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This is to continue my thesis on the subject

PhotobucketMovement – This is the way a performer conducts himself in front of his audience.

As a general rule, a magician must aspire to natural movements.  Magic is not really about speed, where the hands try to outstrip the eye. Rather it is about naturalness.  Natural movements deceive the eye more than speed.

Natural movements are also more pleasant to watch than jerky moves.  The more natural movements you can choreograph in your performance to cover the tricky maneuvers, the better  you are able to build good routines. Also, natural movements help make your performance pleasant to watch.

PhotobucketMusic – Close-up workers may not need to employ music in their table-hopping performances, but for parlor and stage magicians, music is a great tool to add aesthetics to their performances.

Music also creates the right mood.  Is your performance funny, mysterious, suspenseful, instrospective?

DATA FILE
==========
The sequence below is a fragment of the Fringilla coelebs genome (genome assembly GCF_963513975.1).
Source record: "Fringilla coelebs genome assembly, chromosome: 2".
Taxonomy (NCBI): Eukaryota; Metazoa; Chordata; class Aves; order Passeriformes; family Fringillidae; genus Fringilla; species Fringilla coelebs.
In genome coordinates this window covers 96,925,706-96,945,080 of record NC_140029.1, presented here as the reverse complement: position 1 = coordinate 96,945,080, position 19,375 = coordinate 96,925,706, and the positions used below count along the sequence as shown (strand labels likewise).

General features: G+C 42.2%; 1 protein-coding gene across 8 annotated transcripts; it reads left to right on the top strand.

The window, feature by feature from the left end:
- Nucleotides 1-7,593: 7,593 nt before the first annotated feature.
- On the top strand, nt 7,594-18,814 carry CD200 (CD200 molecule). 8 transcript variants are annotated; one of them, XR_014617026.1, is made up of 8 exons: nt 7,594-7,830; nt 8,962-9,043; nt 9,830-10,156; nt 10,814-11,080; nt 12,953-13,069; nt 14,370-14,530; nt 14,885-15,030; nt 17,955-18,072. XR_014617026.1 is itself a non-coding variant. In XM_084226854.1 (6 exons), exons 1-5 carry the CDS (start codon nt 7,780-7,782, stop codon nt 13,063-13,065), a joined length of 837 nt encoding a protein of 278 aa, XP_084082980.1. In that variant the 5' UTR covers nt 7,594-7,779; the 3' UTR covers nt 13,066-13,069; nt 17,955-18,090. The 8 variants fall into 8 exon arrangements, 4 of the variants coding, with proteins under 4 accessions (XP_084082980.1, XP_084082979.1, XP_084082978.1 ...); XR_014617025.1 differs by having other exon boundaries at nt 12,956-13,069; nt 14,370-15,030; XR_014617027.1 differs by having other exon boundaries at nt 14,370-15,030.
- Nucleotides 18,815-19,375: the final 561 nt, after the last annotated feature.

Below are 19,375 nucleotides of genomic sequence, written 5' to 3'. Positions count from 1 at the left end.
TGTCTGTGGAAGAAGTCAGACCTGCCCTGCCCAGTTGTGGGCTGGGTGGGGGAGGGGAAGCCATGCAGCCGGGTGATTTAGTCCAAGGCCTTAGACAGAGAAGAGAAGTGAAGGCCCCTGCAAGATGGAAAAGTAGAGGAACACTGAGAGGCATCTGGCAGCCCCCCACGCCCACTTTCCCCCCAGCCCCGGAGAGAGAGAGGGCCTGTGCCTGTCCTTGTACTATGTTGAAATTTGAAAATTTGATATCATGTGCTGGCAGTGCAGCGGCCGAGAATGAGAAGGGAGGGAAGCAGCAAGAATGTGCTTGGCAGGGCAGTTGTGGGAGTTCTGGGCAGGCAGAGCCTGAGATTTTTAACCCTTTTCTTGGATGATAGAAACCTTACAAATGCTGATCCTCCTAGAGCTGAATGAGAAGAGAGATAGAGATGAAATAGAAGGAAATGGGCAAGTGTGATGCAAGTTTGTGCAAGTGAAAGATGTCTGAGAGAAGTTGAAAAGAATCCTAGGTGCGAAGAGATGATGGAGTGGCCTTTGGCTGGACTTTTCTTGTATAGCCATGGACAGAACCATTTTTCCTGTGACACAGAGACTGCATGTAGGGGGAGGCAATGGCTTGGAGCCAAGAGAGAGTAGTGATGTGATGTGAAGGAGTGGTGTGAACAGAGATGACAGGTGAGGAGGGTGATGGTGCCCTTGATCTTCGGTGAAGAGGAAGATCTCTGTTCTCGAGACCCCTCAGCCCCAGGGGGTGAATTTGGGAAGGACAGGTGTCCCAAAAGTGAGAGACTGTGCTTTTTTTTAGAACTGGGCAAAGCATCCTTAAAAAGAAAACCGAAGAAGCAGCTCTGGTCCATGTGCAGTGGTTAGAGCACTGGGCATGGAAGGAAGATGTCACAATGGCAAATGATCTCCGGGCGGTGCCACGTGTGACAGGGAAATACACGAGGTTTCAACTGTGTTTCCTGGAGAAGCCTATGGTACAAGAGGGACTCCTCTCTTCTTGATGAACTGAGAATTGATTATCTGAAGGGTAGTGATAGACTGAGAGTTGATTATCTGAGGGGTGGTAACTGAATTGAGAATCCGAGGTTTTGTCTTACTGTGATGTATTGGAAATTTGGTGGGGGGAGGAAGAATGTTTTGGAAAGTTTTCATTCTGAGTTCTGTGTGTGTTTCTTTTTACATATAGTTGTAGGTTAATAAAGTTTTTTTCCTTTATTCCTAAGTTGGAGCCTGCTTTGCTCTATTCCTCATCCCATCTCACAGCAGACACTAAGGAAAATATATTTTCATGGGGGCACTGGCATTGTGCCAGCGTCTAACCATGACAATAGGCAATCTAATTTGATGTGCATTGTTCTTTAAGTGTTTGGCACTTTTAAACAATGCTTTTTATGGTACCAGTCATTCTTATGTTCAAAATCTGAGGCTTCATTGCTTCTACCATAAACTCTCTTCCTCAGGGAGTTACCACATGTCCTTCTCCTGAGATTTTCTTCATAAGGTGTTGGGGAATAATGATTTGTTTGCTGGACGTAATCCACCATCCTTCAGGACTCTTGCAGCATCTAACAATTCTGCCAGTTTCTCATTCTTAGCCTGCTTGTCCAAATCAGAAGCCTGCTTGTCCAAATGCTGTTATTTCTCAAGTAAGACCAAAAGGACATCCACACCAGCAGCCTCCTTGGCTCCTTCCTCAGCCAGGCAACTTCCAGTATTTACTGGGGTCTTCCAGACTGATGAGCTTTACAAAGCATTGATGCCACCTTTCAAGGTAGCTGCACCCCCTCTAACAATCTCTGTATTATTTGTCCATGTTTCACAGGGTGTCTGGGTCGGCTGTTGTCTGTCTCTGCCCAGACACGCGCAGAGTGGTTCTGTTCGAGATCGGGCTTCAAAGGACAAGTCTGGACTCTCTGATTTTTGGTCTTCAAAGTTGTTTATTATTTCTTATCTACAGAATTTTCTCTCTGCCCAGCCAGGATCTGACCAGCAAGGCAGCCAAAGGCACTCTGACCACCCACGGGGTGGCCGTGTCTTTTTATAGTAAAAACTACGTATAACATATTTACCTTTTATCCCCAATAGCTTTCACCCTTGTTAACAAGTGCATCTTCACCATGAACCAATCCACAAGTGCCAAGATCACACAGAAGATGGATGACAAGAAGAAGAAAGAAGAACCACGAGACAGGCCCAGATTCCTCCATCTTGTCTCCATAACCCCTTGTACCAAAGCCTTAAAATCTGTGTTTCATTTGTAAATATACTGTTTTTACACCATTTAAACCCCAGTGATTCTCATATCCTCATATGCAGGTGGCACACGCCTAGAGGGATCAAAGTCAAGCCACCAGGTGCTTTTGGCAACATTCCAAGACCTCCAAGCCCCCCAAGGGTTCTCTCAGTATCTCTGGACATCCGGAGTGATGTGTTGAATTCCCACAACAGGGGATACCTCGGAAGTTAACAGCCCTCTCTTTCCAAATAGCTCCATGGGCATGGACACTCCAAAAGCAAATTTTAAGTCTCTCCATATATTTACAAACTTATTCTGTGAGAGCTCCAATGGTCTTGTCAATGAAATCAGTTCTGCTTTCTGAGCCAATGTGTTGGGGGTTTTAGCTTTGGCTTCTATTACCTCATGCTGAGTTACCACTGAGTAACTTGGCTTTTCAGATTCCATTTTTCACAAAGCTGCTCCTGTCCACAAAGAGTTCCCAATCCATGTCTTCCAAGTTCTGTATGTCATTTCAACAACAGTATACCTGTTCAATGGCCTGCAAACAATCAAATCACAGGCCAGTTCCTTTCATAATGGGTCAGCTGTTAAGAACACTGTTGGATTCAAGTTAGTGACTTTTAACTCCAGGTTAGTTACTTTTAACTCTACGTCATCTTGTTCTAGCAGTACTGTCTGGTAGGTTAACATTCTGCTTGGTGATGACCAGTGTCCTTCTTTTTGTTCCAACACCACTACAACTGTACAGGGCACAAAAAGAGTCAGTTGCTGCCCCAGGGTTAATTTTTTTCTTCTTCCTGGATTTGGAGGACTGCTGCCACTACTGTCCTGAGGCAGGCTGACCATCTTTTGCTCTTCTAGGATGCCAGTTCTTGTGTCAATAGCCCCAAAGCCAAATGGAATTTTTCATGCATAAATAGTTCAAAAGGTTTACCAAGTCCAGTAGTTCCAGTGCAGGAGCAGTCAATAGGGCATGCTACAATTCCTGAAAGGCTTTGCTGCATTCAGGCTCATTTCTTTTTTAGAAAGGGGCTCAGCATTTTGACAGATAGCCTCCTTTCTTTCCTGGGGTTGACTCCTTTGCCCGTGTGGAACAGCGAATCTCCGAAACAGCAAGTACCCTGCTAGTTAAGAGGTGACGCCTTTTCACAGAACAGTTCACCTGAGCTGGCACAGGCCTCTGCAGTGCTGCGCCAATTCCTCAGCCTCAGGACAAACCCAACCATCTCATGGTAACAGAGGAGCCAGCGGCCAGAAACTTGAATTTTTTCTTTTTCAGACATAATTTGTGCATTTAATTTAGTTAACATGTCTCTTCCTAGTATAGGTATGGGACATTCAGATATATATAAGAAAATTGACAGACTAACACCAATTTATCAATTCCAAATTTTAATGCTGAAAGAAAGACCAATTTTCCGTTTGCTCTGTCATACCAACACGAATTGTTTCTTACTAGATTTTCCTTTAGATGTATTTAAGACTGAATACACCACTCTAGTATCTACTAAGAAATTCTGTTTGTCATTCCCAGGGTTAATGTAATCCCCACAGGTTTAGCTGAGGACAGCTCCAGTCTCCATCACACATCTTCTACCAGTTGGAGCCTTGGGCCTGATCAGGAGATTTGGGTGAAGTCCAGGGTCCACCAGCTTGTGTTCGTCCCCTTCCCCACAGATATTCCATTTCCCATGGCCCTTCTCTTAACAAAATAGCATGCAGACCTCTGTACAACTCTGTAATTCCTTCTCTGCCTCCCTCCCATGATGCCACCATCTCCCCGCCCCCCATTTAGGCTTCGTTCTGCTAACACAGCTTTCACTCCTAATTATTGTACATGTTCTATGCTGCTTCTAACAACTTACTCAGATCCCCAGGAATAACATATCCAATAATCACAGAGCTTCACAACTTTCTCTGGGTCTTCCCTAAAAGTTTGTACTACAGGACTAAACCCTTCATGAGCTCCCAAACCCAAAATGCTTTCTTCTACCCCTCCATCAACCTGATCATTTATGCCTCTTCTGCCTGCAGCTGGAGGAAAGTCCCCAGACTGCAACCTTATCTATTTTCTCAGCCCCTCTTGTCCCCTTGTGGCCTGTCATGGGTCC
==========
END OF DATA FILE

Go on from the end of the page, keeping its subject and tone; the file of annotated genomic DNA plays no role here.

Play the right music, and you set the mood even before you have started the performance.

Staging – Knowledge in staging is important not only to parlor or stage performers.  Even close-up workers can gain much mileage in terms of pleasing performances if they master the art of staging.

PhotobucketIn theater parlance, staging is also called “blocking”.  It is the way performers move and position themselves onstage.  So when asking a volunteer to choose a card, where do you position him? Right side, slightly in front, with his back to the audience?

When you get a prop from your table, how do you turn your body?

When you steal a body load, do you steal it with your downstage or upstage hand?

When you want to make your lady assistant vanish, where do you perform the vanish? Downstage? Upstage? Center stage?

Well, a performer who has a modicum knowledge in staging, or someone who uses common sense, should know the answers to these questions.

To be continued…

Stay magical,